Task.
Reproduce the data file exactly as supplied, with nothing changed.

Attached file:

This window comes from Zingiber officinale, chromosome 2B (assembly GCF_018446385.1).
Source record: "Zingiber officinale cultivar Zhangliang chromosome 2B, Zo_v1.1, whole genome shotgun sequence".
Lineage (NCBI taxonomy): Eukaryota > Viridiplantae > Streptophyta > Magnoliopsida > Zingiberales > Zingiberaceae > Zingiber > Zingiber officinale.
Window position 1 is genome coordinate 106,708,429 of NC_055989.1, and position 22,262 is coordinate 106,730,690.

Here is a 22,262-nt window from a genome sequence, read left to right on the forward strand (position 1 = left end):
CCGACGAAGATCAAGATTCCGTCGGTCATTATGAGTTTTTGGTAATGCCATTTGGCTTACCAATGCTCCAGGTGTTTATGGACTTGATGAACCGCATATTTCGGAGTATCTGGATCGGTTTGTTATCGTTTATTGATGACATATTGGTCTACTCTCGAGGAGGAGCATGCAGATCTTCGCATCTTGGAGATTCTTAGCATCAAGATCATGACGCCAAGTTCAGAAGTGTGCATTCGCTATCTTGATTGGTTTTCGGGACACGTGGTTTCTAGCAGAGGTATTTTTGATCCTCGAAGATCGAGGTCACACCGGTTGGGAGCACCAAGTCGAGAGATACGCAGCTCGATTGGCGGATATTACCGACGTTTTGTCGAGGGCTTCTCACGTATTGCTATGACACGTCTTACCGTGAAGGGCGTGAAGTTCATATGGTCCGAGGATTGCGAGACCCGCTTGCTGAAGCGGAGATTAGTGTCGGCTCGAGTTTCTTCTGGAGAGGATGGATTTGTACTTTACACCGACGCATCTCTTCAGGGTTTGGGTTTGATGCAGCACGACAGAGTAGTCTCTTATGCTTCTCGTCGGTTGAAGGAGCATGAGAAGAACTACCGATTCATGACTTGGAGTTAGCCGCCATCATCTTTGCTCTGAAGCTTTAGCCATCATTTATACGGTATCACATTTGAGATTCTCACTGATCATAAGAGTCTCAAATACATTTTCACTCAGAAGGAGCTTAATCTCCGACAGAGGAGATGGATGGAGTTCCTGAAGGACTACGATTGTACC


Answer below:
This window comes from Zingiber officinale, chromosome 2B (assembly GCF_018446385.1).
Source record: "Zingiber officinale cultivar Zhangliang chromosome 2B, Zo_v1.1, whole genome shotgun sequence".
Lineage (NCBI taxonomy): Eukaryota > Viridiplantae > Streptophyta > Magnoliopsida > Zingiberales > Zingiberaceae > Zingiber > Zingiber officinale.
Window position 1 is genome coordinate 106,708,429 of NC_055989.1, and position 22,262 is coordinate 106,730,690.

Here is a 22,262-nt window from a genome sequence, read left to right on the forward strand (position 1 = left end):
CCGACGAAGATCAAGATTCCGTCGGTCATTATGAGTTTTTGGTAATGCCATTTGGCTTACCAATGCTCCAGGTGTTTATGGACTTGATGAACCGCATATTTCGGAGTATCTGGATCGGTTTGTTATCGTTTATTGATGACATATTGGTCTACTCTCGAGGAGGAGCATGCAGATCTTCGCATCTTGGAGATTCTTAGCATCAAGATCATGACGCCAAGTTCAGAAGTGTGCATTCGCTATCTTGATTGGTTTTCGGGACACGTGGTTTCTAGCAGAGGTATTTTTGATCCTCGAAGATCGAGGTCACACCGGTTGGGAGCACCAAGTCGAGAGATACGCAGCTCGATTGGCGGATATTACCGACGTTTTGTCGAGGGCTTCTCACGTATTGCTATGACACGTCTTACCGTGAAGGGCGTGAAGTTCATATGGTCCGAGGATTGCGAGACCCGCTTGCTGAAGCGGAGATTAGTGTCGGCTCGAGTTTCTTCTGGAGAGGATGGATTTGTACTTTACACCGACGCATCTCTTCAGGGTTTGGGTTTGATGCAGCACGACAGAGTAGTCTCTTATGCTTCTCGTCGGTTGAAGGAGCATGAGAAGAACTACCGATTCATGACTTGGAGTTAGCCGCCATCATCTTTGCTCTGAAGCTTTAGCCATCATTTATACGGTATCACATTTGAGATTCTCACTGATCATAAGAGTCTCAAATACATTTTCACTCAGAAGGAGCTTAATCTCCGACAGAGGAGATGGATGGAGTTCCTGAAGGACTACGATTGTACC